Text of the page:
Police brutality is outrageously expensive. The human costs, in lost lives alone, number in the tens of thousands. Millions of other incidents of police harassment, discrimination, and non-lethal brutality have also taken a heavy toll on this country. The enormous physical and psychological costs of police brutality in America can never be fully measured, but the monetary costs can.
Just hours ago, it was announced that the family of Philando Castile will receive a $3 million settlement. Virtually every single case of police brutality you’ve ever heard of, from Tamir Rice to Freddie Gray to Walter Scott to Eric Garner, to thousands of other cases, have cost taxpayers that much, or more.
The collective cost of police brutality in America is in to the billions of dollars now. Between 2004 – 2014, the City of Chicago alone paid out $521,294,275 on police claims and costs. Not only do hundreds of other cases remain open in Chicago, but they’ve paid out some of their largest settlements ever since those latest numbers were reported. That’s one American city that has paid half a billion dollars in police brutality costs in the past decade alone – all why closing down dozens and dozens of elementary schools to cut costs.
Here in New York City, $228.5 million was spent on police brutality claims and costs in 2015 alone. At that pace, the city will be paying out over $1 billion on police brutality claims every five years. It’s absurd. That money could be spent on so many different things to make New York better, but instead it’s spent to compensate those who’ve been wronged by brutal cops.
Again, just considering New York and Chicago, we’re talking about billions of dollars being spent on the costs of police brutality. New York and Chicago represent just a fraction of 1% of America’s population. While no comprehensive figure has been released on exactly how much this nation is spending to support the costs of police brutality, we can safely assume it’s tens of billions of dollars.
If one did not know the facts of how America operates, and just saw how much victims and families affected by police brutality have been paid, one could and should safely assume that America’s jails would be full of brutal cops. They aren’t. Our nation is fully willing, at the expense of America’s taxpayers, to simply underwrite the costs of being horrifically brutal to its citizens. Isn’t it interesting how silent fiscal conservatives are about the costs of police brutality?
What these settlements do is allow cities and police departments to operate as if they’ve righted a wrong, as if they’ve brought a tiny semblance of justice to a broken family, and then move, without ever fully fixing or repairing or overhauling the system that continues to mow down men, women, and children who should still be alive today. Let’s be clear, though – paying these families is necessary, but it’s justice – for them or for the community at large.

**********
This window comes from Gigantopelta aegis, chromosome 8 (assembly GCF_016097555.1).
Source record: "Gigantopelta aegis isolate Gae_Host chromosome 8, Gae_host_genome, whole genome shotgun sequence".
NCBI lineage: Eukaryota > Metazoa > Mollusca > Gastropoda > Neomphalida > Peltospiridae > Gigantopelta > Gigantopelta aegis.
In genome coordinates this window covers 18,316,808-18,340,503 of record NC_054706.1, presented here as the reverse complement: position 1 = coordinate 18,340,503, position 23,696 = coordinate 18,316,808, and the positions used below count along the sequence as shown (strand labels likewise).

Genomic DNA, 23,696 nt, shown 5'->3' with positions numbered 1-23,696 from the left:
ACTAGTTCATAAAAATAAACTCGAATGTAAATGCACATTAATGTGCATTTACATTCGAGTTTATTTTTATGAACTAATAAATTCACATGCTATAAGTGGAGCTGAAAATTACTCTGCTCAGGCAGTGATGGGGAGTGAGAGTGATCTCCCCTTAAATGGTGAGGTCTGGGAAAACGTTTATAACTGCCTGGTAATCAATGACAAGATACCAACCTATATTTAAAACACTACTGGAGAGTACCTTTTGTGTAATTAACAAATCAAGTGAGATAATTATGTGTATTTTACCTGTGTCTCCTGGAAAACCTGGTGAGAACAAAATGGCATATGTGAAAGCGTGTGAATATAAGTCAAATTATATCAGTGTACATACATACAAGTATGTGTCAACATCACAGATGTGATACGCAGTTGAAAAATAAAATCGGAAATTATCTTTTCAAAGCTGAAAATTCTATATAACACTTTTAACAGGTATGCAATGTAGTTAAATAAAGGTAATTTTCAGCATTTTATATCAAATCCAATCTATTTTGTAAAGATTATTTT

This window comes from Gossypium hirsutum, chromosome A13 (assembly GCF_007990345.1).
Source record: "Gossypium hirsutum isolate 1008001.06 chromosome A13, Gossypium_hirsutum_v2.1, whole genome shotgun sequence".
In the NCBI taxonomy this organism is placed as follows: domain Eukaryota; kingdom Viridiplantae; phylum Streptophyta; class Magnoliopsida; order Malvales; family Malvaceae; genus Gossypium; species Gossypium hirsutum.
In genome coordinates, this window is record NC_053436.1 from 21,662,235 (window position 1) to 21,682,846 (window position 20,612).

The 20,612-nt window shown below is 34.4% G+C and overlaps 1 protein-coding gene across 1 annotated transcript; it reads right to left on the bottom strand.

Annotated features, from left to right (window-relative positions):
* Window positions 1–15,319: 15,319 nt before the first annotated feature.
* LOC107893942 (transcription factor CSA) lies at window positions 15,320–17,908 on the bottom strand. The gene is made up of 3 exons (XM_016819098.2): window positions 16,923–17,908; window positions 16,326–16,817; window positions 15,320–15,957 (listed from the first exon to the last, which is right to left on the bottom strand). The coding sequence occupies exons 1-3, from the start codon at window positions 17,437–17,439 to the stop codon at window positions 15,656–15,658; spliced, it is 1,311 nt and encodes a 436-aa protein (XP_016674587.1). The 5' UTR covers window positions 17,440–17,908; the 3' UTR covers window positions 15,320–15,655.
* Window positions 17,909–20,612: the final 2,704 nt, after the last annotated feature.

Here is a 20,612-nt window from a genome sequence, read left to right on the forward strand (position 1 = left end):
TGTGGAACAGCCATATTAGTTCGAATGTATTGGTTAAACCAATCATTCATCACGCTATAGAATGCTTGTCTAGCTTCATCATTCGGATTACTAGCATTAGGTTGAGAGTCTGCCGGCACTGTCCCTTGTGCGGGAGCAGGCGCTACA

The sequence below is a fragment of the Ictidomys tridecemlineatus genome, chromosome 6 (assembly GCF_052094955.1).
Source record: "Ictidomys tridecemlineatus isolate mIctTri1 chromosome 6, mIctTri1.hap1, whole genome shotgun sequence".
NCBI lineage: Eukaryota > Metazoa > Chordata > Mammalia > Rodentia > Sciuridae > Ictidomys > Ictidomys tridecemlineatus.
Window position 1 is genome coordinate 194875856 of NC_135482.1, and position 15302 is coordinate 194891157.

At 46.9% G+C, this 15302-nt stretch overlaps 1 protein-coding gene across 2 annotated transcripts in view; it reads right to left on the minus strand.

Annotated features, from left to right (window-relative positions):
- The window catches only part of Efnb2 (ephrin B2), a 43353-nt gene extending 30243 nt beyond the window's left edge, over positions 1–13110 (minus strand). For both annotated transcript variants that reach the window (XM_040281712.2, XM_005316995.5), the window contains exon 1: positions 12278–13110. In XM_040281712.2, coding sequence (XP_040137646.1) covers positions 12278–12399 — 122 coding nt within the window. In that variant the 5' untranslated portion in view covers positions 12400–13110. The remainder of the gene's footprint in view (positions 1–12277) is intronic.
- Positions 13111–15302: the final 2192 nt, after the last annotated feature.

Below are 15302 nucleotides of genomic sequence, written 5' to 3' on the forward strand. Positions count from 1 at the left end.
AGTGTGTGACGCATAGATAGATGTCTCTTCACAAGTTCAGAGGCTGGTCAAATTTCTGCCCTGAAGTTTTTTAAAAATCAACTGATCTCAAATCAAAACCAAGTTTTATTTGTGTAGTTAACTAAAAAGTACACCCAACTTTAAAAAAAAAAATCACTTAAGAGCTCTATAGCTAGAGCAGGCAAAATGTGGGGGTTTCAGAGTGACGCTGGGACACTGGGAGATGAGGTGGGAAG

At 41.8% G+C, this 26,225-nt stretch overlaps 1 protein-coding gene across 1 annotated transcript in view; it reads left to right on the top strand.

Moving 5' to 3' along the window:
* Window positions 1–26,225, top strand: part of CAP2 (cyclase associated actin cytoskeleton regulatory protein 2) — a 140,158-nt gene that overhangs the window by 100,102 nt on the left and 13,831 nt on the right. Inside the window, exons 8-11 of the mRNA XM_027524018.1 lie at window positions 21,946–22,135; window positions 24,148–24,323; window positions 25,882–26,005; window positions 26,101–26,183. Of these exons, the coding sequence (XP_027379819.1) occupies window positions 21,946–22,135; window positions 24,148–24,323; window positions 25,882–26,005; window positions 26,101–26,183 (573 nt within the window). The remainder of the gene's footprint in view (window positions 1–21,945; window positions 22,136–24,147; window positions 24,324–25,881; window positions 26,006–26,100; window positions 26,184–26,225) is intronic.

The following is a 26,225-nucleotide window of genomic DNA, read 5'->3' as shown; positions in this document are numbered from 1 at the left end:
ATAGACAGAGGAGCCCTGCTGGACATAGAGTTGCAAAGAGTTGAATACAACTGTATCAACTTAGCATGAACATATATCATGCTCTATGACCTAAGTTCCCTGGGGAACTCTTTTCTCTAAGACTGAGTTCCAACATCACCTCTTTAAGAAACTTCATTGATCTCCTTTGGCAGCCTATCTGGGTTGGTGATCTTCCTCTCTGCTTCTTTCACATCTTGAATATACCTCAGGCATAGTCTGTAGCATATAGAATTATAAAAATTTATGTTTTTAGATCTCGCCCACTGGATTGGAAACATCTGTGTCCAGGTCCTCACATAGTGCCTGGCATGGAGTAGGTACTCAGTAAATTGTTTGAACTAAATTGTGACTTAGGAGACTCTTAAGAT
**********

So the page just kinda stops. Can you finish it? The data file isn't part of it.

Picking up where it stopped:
Not only is paying these families far from justice, it puts absolutely no pressure on the police officers who are costing our country tens of billions of dollars to do anything to change. Those payouts don’t affect them one little bit.
They should. As long as police departments are able to put the bill for their brutality on the backs of everyday people, nothing is going to change about the crisis we are facing. Here are some possible solutions:
Pension funds of police departments, paid into by police officers, should be paying out these enormous settlements – not everyday people who had nothing to do with the brutality. Certainly, individual officers who are responsible for police brutality should be held responsible for these claims. Their pensions, investments, savings, and salaries should be targeted. As a part of these settlements, officers should have to pay toward those costs for the rest of their lives – no matter how costly it may be. Like those who miss child support payments, police who miss their settlement repayment, should go to jail. That would only be fair. Except it seems that conservatives are only about law, order, and punishment when it comes to certain types of people – brutal cops are clearly not on that list.
Right now, cops are so willing to be brutal, when brutality are from necessary, in great part, because they know it’s highly unlikely that they’ll go to jail, lose their jobs, or ever pay a dime toward the restitution of their own brutality. Police brutality is not only protected, it’s basically funded annually by us.
City by city, if police are going to continue to be brutal, we must change the source of the funds paid out, so that they actually feel the pain of their actions as well.
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